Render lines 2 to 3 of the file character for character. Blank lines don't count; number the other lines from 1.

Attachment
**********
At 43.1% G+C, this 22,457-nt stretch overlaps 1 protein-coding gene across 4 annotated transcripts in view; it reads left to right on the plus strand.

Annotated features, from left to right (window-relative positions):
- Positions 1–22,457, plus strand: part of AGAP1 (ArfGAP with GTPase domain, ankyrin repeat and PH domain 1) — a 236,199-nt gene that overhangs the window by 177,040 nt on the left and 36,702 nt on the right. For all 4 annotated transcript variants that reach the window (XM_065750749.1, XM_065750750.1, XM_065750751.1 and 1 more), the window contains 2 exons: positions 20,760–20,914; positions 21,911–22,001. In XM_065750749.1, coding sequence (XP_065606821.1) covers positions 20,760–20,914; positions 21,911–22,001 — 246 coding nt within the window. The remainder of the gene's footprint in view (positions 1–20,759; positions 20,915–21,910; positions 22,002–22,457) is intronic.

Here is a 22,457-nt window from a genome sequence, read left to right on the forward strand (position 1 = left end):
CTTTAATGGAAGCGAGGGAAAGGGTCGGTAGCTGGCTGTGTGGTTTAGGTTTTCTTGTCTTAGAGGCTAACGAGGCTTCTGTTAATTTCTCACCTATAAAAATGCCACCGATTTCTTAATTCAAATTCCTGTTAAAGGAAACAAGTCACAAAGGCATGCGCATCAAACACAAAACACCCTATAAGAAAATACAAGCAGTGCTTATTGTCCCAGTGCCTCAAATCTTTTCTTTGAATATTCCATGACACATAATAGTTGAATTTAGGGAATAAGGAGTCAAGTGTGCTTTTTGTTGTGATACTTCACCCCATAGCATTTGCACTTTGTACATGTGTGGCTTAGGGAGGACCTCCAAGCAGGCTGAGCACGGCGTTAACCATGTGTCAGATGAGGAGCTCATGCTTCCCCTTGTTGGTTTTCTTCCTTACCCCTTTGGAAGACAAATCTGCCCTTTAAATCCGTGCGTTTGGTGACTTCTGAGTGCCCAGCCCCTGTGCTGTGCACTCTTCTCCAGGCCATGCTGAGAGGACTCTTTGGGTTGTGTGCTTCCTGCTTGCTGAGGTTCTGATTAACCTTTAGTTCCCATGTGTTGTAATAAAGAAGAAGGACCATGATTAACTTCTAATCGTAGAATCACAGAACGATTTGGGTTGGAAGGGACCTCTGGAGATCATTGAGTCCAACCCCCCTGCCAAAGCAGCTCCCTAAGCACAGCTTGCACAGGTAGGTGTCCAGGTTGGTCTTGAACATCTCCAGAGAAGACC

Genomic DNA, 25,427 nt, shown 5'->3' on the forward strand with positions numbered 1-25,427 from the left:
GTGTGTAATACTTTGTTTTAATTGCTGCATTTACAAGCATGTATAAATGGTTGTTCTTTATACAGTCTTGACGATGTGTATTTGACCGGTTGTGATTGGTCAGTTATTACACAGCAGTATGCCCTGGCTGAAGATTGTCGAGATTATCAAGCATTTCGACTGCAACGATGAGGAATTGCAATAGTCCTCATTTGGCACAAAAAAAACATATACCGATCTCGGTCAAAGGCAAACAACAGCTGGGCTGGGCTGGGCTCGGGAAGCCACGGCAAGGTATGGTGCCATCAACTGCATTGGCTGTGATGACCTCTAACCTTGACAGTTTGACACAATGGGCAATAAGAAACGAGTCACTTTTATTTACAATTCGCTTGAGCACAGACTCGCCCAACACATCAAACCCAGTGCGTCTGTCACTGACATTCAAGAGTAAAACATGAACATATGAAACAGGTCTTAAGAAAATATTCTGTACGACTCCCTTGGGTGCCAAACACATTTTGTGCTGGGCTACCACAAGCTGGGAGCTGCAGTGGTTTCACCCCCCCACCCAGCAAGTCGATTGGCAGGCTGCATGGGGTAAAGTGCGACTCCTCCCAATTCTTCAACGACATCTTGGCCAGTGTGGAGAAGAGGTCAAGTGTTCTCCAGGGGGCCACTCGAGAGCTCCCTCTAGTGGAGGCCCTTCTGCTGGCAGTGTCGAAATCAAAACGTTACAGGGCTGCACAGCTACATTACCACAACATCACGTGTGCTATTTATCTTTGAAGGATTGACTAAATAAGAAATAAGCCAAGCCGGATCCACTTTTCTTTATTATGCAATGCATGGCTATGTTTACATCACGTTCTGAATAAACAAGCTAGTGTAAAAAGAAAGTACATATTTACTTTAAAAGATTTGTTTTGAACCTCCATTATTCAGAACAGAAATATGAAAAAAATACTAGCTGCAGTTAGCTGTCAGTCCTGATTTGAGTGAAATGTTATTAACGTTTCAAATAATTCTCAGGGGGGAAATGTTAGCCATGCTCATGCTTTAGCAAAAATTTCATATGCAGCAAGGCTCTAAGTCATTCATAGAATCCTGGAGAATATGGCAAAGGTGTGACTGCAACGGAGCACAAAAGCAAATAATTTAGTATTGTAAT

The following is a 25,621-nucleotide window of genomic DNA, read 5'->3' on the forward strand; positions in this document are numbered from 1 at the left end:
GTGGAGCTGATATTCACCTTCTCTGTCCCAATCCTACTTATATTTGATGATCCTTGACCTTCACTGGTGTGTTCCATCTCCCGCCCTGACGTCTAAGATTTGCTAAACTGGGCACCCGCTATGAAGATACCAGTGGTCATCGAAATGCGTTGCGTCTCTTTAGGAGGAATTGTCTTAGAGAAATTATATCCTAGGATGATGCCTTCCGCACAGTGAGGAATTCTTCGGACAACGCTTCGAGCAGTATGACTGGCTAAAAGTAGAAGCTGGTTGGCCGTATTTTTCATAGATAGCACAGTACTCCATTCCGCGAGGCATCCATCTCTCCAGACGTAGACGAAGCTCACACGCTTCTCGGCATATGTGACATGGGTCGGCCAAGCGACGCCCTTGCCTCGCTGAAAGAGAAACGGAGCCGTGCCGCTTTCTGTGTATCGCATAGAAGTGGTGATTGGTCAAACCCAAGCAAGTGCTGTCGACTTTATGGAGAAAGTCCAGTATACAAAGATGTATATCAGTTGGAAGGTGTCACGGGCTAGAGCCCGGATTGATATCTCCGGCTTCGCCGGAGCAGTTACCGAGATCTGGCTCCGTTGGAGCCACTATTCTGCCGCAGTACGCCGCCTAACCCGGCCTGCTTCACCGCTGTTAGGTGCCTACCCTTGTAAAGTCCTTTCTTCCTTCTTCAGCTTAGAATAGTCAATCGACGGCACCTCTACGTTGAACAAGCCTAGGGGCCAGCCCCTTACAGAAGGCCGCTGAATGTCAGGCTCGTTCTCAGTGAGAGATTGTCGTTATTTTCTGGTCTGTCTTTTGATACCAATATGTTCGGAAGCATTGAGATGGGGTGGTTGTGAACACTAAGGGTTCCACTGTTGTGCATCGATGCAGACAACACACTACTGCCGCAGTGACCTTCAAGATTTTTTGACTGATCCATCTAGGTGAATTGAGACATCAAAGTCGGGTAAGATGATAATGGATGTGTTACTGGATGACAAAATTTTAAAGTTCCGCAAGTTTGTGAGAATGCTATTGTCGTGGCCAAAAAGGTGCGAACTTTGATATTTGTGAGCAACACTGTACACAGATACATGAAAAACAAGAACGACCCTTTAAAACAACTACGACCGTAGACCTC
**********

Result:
Annotated features, from left to right (window-relative positions):
- Positions 1–22,457, plus strand: part of AGAP1 (ArfGAP with GTPase domain, ankyrin repeat and PH domain 1) — a 236,199-nt gene that overhangs the window by 177,040 nt on the left and 36,702 nt on the right. For all 4 annotated transcript variants that reach the window (XM_065750749.1, XM_065750750.1, XM_065750751.1 and 1 more), the window contains 2 exons: positions 20,760–20,914; positions 21,911–22,001. In XM_065750749.1, coding sequence (XP_065606821.1) covers positions 20,760–20,914; positions 21,911–22,001 — 246 coding nt within the window. The remainder of the gene's footprint in view (positions 1–20,759; positions 20,915–21,910; positions 22,002–22,457) is intronic.